Strengthen Your Supporting Arch
If the body is a temple the spine is the supporting arch, but it should be treated like the sanctuary. That’s because the spine has more than a duty to keep the body upright. It’s more than just a bunch of bones as it homes the pathways of our central nervous system which allows our brain to communicate with everything else in our body. We should prioritize our spine’s health in our day-to-day life as lack of care can lead to physical discomfort and make us susceptible to future complications. Spine care is an everyday task that can be optimized with a few careful steps. This leads us straight into the crux and goal of this blog entry: keeping a good posture.
Keeping correct posture is the most difficult aspect of spine care, and it won’t happen overnight - although, you can get the process going immediately. Your spine wants to be in a slight S shape with your shoulders squared and your hip tucked in. Often, achieving this position is relatively easy, making it a subconscious and natural stance is where the difficulty lies.
· For starters, imagine a string tied to the back of your head. Now imagine someone lightly tugging it back as if you were a marionette. Your head should be lifted and held high and proud.
· Then, tighten your shoulders by pulling them back slightly (without puffing your chest out like a bird). They should be squared and back, not rounded and hunched.
· Tuck your pelvis in using your gluts. Stand up straight and distribute weight evenly between both your feet.
At this stage, you may feel slight discomfort – if not – great, just keep practicing until it becomes your natural stance. If you are feeling discomfort, then read on.
I frequently explain to patients who visit me about posture and back pain at the Mount Sinai Center of Rehabilitative Medicine that their discomfort in standing straight usually stems from underdeveloped supporting muscles. Either this, or the pain they are experiencing is due to their body weight – and I’ll explain why.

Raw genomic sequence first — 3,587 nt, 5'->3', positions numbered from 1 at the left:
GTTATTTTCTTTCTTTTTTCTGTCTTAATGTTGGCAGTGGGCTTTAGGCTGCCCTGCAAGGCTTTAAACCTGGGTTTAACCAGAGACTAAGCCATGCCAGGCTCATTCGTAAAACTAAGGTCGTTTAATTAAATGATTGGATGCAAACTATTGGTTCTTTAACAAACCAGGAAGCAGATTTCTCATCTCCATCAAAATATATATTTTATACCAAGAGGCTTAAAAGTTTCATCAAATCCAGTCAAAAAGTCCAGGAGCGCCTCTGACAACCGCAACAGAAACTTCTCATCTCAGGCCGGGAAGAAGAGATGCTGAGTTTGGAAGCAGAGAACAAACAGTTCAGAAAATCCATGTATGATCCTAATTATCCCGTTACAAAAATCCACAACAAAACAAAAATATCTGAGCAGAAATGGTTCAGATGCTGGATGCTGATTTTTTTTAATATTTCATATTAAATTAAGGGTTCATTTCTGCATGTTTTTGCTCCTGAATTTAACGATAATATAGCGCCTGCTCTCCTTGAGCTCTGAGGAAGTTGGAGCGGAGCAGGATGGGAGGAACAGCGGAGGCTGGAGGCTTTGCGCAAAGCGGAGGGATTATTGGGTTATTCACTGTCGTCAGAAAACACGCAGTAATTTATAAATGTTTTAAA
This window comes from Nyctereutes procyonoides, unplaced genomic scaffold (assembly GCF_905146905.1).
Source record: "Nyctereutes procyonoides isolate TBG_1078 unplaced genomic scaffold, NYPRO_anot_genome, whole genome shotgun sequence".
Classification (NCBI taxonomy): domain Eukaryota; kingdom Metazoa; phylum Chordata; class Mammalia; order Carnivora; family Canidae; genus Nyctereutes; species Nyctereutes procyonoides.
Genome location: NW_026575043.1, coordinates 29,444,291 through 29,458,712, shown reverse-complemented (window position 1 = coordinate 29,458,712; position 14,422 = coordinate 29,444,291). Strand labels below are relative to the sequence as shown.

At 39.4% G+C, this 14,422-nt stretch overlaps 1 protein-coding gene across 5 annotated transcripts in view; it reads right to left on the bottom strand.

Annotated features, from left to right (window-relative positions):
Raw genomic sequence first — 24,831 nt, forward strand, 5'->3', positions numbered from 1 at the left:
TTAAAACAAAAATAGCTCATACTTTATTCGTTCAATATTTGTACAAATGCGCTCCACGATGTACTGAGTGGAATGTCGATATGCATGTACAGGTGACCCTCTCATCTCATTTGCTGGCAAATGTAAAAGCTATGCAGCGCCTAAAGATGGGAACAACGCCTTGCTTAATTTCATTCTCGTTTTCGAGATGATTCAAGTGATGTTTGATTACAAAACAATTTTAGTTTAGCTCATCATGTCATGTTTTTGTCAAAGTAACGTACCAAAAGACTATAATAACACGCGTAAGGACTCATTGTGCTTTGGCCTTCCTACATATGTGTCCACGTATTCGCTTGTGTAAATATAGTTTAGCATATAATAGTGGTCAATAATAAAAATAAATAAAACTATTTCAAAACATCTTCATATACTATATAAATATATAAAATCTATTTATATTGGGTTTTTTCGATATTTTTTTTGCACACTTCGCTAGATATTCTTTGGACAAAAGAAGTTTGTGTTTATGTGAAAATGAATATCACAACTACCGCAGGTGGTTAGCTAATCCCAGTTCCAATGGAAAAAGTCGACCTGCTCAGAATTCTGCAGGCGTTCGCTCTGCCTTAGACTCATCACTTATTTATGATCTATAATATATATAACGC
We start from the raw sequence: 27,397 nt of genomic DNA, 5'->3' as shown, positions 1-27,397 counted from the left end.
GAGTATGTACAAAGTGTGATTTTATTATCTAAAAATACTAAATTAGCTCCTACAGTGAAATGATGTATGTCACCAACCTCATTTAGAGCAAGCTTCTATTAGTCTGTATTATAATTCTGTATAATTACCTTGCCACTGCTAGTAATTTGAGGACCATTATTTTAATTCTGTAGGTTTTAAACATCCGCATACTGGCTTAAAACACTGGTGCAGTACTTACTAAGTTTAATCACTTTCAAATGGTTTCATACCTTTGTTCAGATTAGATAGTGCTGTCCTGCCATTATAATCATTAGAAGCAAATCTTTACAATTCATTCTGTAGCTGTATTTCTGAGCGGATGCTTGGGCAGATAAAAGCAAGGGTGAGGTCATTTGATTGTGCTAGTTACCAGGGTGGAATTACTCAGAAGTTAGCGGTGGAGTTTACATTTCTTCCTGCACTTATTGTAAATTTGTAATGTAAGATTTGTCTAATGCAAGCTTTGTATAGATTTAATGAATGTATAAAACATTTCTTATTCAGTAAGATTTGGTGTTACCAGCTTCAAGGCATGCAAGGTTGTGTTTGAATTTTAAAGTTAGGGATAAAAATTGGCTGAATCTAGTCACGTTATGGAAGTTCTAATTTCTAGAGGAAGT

For every kilo you lose, your spine frees 8 kilos worth of tension, which means that thinner people put less strain on their spine and heavier people put on more. But an exercise regime isn’t just about losing weight, in fact, that is just a bonus. The real benefit comes from strengthening the muscles that support the skeletal structure.
Think about it, there are plenty of athletes who would score high on the BMI scale for being overweight, consequently meaning their back should be under high levels of pressure, but do not suffer from back problems as their muscles are sufficiently developed to handle the extra stress. Once your muscles have been adequately strengthened, holding the aforementioned posture will no longer be uncomfortable.
The balancing act lies between being at a suitable weight comparative to your core strength. That’s why a focus on exercising the abdominals and lower back muscles will immediately reduce the impact the spine sustains throughout everyday life.
But of course, make sure your lifting technique is spot-on. There would be nothing worse than damaging your spine in your attempt to strengthen it.